UMMS Affiliation

Department of Emergency Medicine

Date

8-6-2012

Document Type

Article

Subjects

Vena Cava, Inferior; Ultrasonography

Disciplines

Analytical, Diagnostic and Therapeutic Techniques and Equipment | Critical Care | Emergency Medicine

Abstract

BACKGROUND: Ultrasound measurement of dynamic changes in inferior vena cava (IVC) diameter can be used to assess intravascular volume status in critically ill patients, but published studies vary in accuracy as well as recommended diagnostic cutoffs. Part of this variability may be related to movements of the vessel relative to the transducer during the respiratory cycle which results in unintended comparison of different points of the IVC at end expiration and inspiration, possibly introducing error related to variations in normal anatomy. The objective of this study was to quantify both craniocaudal and mediolateral movements of the IVC as well as the vessel's axis of collapse during respirophasic ultrasound imaging.

METHODS: Patients were enrolled from a single urban academic emergency department with ultrasound examinations performed by sonographers experienced in IVC ultrasound. The IVC was imaged from the level of the diaphragm along its entire course to its bifurcation with diameter measurements and respiratory collapse measured at a single point inferior to the confluence of the hepatic veins. While imaging the vessel in its long axis, movement in a craniocaudal direction during respiration was measured by tracking the movement of a fixed point across the field of view. Likewise, imaging the short axis of the IVC allowed for measurement of mediolateral displacement as well as the vessel's angle of collapse relative to vertical.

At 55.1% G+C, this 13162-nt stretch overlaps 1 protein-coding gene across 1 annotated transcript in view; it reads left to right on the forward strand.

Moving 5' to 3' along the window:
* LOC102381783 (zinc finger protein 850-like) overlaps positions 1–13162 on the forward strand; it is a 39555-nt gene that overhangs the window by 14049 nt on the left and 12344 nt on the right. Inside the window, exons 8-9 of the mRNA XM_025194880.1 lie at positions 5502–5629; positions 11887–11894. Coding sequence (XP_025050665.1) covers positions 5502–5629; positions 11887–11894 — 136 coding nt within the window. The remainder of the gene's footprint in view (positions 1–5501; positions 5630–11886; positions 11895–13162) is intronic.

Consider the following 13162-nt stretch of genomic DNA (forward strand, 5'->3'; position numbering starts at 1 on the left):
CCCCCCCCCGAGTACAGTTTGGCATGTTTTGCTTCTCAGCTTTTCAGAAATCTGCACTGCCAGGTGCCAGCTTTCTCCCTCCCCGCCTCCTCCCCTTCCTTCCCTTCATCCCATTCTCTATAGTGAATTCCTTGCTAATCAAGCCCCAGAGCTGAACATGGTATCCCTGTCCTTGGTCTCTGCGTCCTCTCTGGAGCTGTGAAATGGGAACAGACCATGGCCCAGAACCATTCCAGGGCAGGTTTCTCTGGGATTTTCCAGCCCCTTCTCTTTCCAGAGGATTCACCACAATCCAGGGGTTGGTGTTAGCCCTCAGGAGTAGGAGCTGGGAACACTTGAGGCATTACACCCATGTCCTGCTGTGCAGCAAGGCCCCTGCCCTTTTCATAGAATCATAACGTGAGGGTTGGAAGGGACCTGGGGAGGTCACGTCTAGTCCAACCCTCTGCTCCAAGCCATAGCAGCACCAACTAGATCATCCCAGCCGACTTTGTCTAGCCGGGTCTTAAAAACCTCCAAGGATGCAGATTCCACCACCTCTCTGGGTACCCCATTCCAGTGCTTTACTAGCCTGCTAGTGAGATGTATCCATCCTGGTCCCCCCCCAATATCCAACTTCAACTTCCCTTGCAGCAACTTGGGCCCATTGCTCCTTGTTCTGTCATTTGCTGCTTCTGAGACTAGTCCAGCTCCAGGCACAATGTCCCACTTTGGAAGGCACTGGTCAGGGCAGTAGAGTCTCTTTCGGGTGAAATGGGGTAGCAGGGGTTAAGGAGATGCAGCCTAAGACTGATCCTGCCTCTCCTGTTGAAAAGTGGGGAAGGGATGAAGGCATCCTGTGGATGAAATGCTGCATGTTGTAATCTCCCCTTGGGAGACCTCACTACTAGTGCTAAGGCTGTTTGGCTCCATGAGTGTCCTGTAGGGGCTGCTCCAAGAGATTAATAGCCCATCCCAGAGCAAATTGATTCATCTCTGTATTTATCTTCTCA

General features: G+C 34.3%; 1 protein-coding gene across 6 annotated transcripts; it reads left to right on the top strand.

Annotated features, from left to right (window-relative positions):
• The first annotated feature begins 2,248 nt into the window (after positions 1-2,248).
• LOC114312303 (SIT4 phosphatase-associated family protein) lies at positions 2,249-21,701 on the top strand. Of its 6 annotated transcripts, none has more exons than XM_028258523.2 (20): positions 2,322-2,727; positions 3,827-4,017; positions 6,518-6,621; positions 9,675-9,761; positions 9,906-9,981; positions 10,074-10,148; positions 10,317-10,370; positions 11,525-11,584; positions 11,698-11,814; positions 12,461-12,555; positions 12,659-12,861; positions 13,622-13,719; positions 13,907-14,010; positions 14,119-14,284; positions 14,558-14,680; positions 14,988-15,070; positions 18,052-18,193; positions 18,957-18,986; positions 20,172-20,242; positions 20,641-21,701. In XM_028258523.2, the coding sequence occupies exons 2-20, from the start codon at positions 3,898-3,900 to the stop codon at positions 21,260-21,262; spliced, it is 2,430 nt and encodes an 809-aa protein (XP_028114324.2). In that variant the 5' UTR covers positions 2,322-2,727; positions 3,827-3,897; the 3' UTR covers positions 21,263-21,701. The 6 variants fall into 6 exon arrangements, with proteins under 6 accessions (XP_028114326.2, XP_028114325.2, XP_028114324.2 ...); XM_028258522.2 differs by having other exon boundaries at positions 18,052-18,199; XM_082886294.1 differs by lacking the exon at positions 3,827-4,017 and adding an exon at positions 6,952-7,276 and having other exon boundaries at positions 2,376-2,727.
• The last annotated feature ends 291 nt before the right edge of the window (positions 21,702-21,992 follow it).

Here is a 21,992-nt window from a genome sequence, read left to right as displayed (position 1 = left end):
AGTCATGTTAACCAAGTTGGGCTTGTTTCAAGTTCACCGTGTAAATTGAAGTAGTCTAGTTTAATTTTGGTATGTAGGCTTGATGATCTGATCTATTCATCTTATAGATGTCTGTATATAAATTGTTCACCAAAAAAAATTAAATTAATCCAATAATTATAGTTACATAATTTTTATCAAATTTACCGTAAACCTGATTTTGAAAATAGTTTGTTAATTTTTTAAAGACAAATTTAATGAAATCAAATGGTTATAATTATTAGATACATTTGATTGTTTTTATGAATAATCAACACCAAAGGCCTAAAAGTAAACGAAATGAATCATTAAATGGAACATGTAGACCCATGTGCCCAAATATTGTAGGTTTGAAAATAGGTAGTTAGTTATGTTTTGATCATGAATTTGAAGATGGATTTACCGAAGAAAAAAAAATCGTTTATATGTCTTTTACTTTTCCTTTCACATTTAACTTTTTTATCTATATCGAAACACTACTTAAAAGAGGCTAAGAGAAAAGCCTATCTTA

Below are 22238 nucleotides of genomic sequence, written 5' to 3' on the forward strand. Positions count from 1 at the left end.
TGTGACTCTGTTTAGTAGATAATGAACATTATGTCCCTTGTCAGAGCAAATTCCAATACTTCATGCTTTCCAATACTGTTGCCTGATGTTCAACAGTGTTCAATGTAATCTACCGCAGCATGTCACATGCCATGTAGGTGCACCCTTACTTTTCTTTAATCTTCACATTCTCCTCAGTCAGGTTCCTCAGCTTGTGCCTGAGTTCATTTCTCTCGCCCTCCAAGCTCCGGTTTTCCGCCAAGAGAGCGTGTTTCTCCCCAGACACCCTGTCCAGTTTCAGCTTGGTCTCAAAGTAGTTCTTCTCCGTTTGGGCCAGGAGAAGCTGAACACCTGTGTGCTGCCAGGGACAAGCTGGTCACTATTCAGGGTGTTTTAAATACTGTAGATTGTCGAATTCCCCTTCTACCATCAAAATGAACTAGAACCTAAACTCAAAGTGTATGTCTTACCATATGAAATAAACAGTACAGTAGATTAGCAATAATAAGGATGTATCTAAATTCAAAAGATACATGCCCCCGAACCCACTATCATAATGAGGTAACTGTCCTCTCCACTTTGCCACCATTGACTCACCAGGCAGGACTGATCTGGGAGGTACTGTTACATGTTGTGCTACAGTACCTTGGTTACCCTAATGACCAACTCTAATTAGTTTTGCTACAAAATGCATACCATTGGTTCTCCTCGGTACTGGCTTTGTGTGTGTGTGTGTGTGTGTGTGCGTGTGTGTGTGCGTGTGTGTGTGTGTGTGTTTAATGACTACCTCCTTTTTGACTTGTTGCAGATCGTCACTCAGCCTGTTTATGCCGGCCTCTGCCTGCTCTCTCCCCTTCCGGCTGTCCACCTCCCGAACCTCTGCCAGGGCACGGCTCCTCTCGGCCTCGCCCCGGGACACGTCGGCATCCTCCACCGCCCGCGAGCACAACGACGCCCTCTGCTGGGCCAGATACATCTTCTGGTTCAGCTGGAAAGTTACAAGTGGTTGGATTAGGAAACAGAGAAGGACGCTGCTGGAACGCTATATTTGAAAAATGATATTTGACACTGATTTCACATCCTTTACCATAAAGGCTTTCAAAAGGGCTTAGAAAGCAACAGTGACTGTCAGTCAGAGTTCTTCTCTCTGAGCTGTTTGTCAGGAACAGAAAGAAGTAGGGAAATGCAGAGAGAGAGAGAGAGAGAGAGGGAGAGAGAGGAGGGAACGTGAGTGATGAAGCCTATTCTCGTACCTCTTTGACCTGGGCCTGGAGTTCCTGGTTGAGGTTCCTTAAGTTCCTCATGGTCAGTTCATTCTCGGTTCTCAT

RESULTS: Seventy patients were enrolled over a 6-month period. The average diameter of the IVC was 13.8 mm (95% CI 8.41 to 19.2 mm), with a mean respiratory collapse of 34.8% (95% CI 19.5% to 50.2%). Movement of the vessel relative to the transducer occurred in both mediolateral and craniocaudal directions. Movement was greater in the craniocaudal direction at 21.7 mm compared to the mediolateral movement at 3.9 mm (p < 0.001). Angle of collapse assessed in the transverse plane averaged 115 degrees (95% CI 112 degrees to 118 degrees ).

CONCLUSIONS: Movement of the IVC occurs in both mediolateral and craniocaudal directions during respirophasic ultrasound imaging. Further, collapse of the vessel occurs not at true vertical (90 degrees ) but 25 degrees off this axis. Technical approach to IVC assessment needs to be tailored to account for these factors.

Comments

Citation: Crit Ultrasound J. 2012 Aug 6;4(1):18. doi: 10.1186/2036-7902-4-18. Link to article on publisher's site

© 2012 Blehar et al.; licensee Springer.

This is an Open Access article distributed under the terms of the Creative Commons Attribution License (http://creativecommons.org/licenses/by/2.0), which permits unrestricted use, distribution, and reproduction in any medium, provided the original work is properly cited.

Related Resources

Link to Article in PubMed

Journal Title

Critical ultrasound journal

PubMed ID

22866665

 
 

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